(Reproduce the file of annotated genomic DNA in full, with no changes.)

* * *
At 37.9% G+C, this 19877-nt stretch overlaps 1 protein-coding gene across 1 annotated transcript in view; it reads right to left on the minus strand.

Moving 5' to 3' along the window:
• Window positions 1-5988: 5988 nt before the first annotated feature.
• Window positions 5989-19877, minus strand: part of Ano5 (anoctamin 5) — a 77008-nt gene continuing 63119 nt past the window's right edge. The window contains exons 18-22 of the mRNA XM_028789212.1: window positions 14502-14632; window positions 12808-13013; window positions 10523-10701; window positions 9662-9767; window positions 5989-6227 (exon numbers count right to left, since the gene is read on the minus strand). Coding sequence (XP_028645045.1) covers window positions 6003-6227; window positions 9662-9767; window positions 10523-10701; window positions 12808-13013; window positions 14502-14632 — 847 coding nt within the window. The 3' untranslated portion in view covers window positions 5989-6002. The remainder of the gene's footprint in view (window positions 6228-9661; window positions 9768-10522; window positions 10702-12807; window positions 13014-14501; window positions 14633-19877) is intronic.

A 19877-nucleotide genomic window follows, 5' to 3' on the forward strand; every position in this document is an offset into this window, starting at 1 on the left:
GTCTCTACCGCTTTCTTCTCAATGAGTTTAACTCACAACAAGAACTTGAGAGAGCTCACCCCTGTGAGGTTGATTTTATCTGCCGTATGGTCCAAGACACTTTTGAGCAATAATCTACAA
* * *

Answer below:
At 37.9% G+C, this 19877-nt stretch overlaps 1 protein-coding gene across 1 annotated transcript in view; it reads right to left on the minus strand.

Moving 5' to 3' along the window:
• Window positions 1-5988: 5988 nt before the first annotated feature.
• Window positions 5989-19877, minus strand: part of Ano5 (anoctamin 5) — a 77008-nt gene continuing 63119 nt past the window's right edge. The window contains exons 18-22 of the mRNA XM_028789212.1: window positions 14502-14632; window positions 12808-13013; window positions 10523-10701; window positions 9662-9767; window positions 5989-6227 (exon numbers count right to left, since the gene is read on the minus strand). Coding sequence (XP_028645045.1) covers window positions 6003-6227; window positions 9662-9767; window positions 10523-10701; window positions 12808-13013; window positions 14502-14632 — 847 coding nt within the window. The 3' untranslated portion in view covers window positions 5989-6002. The remainder of the gene's footprint in view (window positions 6228-9661; window positions 9768-10522; window positions 10702-12807; window positions 13014-14501; window positions 14633-19877) is intronic.

A 19877-nucleotide genomic window follows, 5' to 3' on the forward strand; every position in this document is an offset into this window, starting at 1 on the left:
GTCTCTACCGCTTTCTTCTCAATGAGTTTAACTCACAACAAGAACTTGAGAGAGCTCACCCCTGTGAGGTTGATTTTATCTGCCGTATGGTCCAAGACACTTTTGAGCAATAATCTACAA